|author||David Benjamin <firstname.lastname@example.org>||Thu Jun 07 11:32:15 2018 -0400|
|committer||CQ bot account: email@example.com <firstname.lastname@example.org>||Fri Jun 15 02:37:45 2018 +0000|
Fix some timing leaks in the DSA code. The DSA code is deprecated and will, hopefully, be removed in the future. Nonetheless, this is easy enough to fix. It's the analog of the work we'd already done for ECDSA. - Document more clearly that we don't care about the DSA code. - Use the existing constant-time modular addition function rather than the ad-hoc code. - Reduce the digest to satisfy modular operations' invariants. (The underlying algorithms could accept looser bounds, but we reduce for simplicity.) There's no particular reason to do this in constant time, but we have the code for it, so we may as well. - This additionally adds a missing check that num_bits(q) is a multiple of 8. We otherwise don't compute the right answer. Verification already rejected all 160-, 224-, and 256-bit keys, and we only generate DSA parameters where the length of q matches some hash function's length, so this is unlikely to cause anyone trouble. - Use Montgomery reduction to perform the modular multiplication. This could be optimized to save a couple Montgomery reductions as in ECDSA, but DSA is deprecated, so I haven't bothered optimizing this. - The reduction from g^k (mod p) to r = g^k (mod p) (mod q) is left in variable time, but reversing it would require a discrete log anyway. (The corresponding ECDSA operation is much easier to make constant-time due to Hasse's theorem, though that's actually still a TODO. I need to finish lifting EC_FELEM up the stack.) Thanks to Keegan Ryan from NCC Group for reporting the modular addition issue (CVE-2018-0495). The remainder is stuff I noticed along the way. Update-Note: See the num_bits(q) change. Change-Id: I4f032b041e2aeb09f9737a39f178c24e6a7fa1cb Reviewed-on: https://boringssl-review.googlesource.com/29145 Commit-Queue: Adam Langley <email@example.com> Reviewed-by: Adam Langley <firstname.lastname@example.org> CQ-Verified: CQ bot account: email@example.com <firstname.lastname@example.org>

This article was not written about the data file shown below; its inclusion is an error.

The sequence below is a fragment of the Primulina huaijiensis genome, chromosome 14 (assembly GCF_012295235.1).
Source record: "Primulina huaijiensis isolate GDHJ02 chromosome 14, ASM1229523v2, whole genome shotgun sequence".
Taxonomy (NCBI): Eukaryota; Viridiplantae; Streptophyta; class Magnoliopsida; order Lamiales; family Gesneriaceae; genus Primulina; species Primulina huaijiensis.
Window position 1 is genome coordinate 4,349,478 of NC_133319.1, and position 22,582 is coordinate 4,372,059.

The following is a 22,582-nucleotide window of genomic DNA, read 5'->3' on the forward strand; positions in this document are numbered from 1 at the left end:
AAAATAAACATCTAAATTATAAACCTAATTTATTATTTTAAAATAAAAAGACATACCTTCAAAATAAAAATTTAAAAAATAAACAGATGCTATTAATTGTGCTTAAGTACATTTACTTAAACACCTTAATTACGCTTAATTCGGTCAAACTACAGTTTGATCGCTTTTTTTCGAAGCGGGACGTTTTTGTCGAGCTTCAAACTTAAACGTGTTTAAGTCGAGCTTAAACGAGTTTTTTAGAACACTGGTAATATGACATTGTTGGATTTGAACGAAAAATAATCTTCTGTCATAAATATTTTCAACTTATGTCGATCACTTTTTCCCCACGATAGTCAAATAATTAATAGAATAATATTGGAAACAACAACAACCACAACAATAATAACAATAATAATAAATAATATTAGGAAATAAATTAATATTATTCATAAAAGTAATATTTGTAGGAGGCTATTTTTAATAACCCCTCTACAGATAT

BoringSSL is a fork of OpenSSL that is designed to meet Google's needs.
Although BoringSSL is an open source project, it is not intended for general use, as OpenSSL is. We don't recommend that third parties depend upon it. Doing so is likely to be frustrating because there are no guarantees of API or ABI stability.
Programs ship their own copies of BoringSSL when they use it and we update everything as needed when deciding to make API changes. This allows us to mostly avoid compromises in the name of compatibility. It works for us, but it may not work for you.
BoringSSL arose because Google used OpenSSL for many years in various ways and, over time, built up a large number of patches that were maintained while tracking upstream OpenSSL. As Google's product portfolio became more complex, more copies of OpenSSL sprung up and the effort involved in maintaining all these patches in multiple places was growing steadily.
Currently BoringSSL is the SSL library in Chrome/Chromium, Android (but it's not part of the NDK) and a number of other apps/programs.
There are other files in this directory which might be helpful: